* If you don't fall into the category of people who are just plain unprofitable to the bank, you have a much better chance to buy your way out of the problem. Open a savings account with several thousand dollars, then ask for a checking account, and see if those troubles don't roll away. Same goes if you have a profitable business. Angelo Maimone is a ChexSystems target, but as his web design company is worth half a million, the bank where he does business will open a checking account for him after a very short probation period. Unfortunately, this is not an automatic way around the problem. Banks have the legal right to refuse ANY kind of account -- savings, certificate of deposit, retirement -- based on an unfavorable ChexSystems report. But, in general, the more money you throw the bank's way, the more likely it is to turn a blind eye on the ChexSystems report.

* Find a bank that doesn't use ChexSystems. The ChexSystemsBites website at provides a list. Another site,, also provides useful information. Many people have found refuge in internet banking accounts, though they have an extended period between deposit and availability of funds that some will find difficult to manage. Whatever you do, DON'T just keep trying one bank after another randomly, in the hope that one will overlook the ChexSystems report or won't get wind of it. Three requests for a ChexSystems report within 90 days goes down in your ChexSystems file as another blotch, carrying the same weight as an banking account that was closed for cause.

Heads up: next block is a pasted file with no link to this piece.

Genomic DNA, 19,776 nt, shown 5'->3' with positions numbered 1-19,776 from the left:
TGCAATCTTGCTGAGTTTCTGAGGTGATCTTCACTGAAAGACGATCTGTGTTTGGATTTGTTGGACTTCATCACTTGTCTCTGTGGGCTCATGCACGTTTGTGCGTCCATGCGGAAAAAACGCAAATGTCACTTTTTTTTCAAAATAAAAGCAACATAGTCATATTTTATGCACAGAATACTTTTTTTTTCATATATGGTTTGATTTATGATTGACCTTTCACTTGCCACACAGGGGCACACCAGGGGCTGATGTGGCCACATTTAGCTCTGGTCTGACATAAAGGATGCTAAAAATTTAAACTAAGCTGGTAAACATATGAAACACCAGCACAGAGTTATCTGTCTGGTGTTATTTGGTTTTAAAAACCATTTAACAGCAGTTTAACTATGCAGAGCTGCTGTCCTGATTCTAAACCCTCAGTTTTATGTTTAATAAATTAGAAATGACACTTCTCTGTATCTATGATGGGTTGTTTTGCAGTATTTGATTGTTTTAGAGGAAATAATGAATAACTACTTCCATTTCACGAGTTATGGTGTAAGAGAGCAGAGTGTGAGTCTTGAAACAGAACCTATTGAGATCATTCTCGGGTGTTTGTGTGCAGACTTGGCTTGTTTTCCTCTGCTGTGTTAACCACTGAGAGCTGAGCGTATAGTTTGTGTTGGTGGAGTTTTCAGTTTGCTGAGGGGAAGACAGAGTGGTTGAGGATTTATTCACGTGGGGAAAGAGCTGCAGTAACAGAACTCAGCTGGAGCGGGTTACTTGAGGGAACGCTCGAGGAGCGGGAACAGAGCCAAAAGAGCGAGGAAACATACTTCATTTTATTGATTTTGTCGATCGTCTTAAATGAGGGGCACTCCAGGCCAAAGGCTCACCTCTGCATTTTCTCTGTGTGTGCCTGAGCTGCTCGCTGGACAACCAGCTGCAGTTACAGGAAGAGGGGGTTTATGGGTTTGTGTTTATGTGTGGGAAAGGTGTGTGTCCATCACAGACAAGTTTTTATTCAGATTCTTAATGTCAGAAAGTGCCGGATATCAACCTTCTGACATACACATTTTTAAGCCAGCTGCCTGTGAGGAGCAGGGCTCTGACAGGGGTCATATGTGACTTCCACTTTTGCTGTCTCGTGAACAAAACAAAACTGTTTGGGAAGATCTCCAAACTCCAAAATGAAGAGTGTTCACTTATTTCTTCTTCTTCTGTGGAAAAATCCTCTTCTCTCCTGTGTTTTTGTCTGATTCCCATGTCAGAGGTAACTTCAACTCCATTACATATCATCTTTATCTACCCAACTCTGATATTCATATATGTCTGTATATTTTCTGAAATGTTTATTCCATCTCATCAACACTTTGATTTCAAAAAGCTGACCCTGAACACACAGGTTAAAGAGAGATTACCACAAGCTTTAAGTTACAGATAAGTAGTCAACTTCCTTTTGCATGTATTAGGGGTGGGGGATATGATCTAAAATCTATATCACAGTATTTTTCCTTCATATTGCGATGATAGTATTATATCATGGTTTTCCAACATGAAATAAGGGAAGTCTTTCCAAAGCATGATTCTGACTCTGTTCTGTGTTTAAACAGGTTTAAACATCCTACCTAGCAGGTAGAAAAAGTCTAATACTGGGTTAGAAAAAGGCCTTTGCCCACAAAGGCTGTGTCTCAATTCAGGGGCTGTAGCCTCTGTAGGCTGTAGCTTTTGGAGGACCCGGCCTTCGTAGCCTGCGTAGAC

* Married people can often piggy back on their spouses' checking accounts. You could also try mom and dad.

* If you're paying on a hefty home loan, the credit union that holds your mortgage may be willing to open a checking account for you.

* If ChexSystems is preventing you from conducting your finances in an efficient manner, you may not want to support them with your purchases. Check out the name of the company that prints your checks. Deluxe Checks, Current Checks, Checks Unlimited and Designer Checks are owned by the same company which owns ChexSystems. You may decide that you want to purchase your checks from another company.

* If ChexSystems issues a totally bogus report on you, PLEASE report it to the Comptroller of the Currency and the Federal Reserve Board. The Comptroller can be reached by phone at 1-800-613-6743 or e-mailed at You can fill out a Federal Reserve complaint online at the reserve's website, Please also report the bank that refused you an account, because without bank complicity, ChexSystems would be unable to operate as it does. Attempts at class action suits against ChexSystems have fallen on deaf legal ears. Lawyers say the damages vary too much from one victim to another.